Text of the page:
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    During the 1990s, the United States Department of Agriculture Forest Service shifted from commodity production management to ecosystem-based management (Overbay, 1992). Although definitions of ecosystem-based management vary by objectives, the principle had four primary elements: (1) maintaining viable populations of native species, (2) representing native ecosystems across their range of natural variability, (3) maintaining ecosystem processes, and (4) ensuring ecosystem goods and services for future human generations (Grumbine, 1994). In general, ecosystem management approach becomes a way of thinking more broadly about a system (Yaffee et al., 1996). For example, a forester must consider how management activities affect not only timber production but also ecosystem processes, biodiversity, and natural populations, all of which influence forest productivity. This way of thinking enables managers to look at the entire forest as a single entity and assess how management goals and objectives affect ecosystem integrity.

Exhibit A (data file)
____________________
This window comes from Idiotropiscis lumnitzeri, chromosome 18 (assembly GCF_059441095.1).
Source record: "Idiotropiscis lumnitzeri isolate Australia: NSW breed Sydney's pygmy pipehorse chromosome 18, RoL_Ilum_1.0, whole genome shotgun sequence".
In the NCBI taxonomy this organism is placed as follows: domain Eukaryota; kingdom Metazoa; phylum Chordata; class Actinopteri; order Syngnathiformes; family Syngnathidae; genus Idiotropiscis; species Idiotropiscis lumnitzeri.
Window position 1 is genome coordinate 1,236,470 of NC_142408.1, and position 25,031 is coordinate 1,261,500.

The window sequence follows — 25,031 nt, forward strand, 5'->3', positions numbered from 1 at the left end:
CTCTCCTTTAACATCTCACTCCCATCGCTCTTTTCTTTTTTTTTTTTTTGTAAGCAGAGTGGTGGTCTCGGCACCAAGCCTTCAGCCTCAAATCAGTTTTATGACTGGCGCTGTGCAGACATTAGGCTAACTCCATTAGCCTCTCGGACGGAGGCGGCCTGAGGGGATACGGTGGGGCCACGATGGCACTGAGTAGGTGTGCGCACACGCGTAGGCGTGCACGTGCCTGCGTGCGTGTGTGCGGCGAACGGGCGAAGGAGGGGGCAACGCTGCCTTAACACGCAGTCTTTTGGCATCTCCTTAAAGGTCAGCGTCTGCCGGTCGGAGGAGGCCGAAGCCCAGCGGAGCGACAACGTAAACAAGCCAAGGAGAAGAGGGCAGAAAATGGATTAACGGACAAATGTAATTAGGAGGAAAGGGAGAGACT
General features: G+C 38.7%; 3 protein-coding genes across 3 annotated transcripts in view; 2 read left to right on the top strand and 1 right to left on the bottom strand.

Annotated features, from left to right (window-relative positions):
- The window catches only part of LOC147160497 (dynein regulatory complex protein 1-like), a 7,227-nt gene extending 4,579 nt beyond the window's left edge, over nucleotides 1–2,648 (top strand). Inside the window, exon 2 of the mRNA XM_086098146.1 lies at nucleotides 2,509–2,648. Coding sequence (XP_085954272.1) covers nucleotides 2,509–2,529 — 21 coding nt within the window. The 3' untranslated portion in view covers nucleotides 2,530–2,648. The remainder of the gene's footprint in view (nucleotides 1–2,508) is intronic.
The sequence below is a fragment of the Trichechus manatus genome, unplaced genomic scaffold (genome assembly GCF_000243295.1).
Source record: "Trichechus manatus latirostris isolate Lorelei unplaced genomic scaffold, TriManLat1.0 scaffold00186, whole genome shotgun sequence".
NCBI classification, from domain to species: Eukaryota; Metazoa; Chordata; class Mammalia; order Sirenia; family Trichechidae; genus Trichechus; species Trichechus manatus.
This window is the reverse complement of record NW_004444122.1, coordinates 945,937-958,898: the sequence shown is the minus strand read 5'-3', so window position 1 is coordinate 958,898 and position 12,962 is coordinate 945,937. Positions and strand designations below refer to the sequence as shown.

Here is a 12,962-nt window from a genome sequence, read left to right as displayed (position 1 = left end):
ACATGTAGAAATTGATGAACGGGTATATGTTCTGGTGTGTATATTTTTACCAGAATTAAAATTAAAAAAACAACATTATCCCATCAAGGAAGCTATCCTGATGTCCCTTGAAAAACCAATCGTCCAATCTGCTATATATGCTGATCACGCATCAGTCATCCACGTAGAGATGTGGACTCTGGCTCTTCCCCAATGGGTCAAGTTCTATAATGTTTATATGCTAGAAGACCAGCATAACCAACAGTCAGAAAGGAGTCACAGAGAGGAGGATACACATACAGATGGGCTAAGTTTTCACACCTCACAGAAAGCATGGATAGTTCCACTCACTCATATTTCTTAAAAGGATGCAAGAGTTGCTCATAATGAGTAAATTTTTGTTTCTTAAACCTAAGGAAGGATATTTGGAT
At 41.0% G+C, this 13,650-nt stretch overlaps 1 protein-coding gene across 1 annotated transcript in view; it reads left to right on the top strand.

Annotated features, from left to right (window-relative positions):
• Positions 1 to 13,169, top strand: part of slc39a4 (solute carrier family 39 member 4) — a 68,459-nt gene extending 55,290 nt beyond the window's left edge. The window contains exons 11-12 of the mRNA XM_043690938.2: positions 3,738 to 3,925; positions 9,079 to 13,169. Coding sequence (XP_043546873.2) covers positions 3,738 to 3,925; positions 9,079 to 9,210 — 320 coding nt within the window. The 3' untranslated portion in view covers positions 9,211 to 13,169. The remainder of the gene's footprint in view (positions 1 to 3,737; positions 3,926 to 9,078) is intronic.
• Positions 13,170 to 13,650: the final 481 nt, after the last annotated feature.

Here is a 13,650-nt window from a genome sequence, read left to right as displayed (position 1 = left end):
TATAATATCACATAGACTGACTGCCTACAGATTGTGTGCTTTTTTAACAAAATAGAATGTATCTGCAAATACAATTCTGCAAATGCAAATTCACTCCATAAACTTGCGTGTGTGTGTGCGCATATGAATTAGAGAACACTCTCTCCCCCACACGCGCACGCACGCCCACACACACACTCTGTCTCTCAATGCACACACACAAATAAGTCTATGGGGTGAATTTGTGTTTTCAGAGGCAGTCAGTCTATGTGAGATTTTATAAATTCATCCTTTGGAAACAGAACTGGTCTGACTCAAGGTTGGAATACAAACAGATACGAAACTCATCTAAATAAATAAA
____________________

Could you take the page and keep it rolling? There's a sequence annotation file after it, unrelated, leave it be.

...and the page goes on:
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    Zipperer, Wayne C. 2007. Applying ecosystem management to urban forestry. In: Ecology, Planning, and Management of Urban Forests: International Perspectives: 97-108

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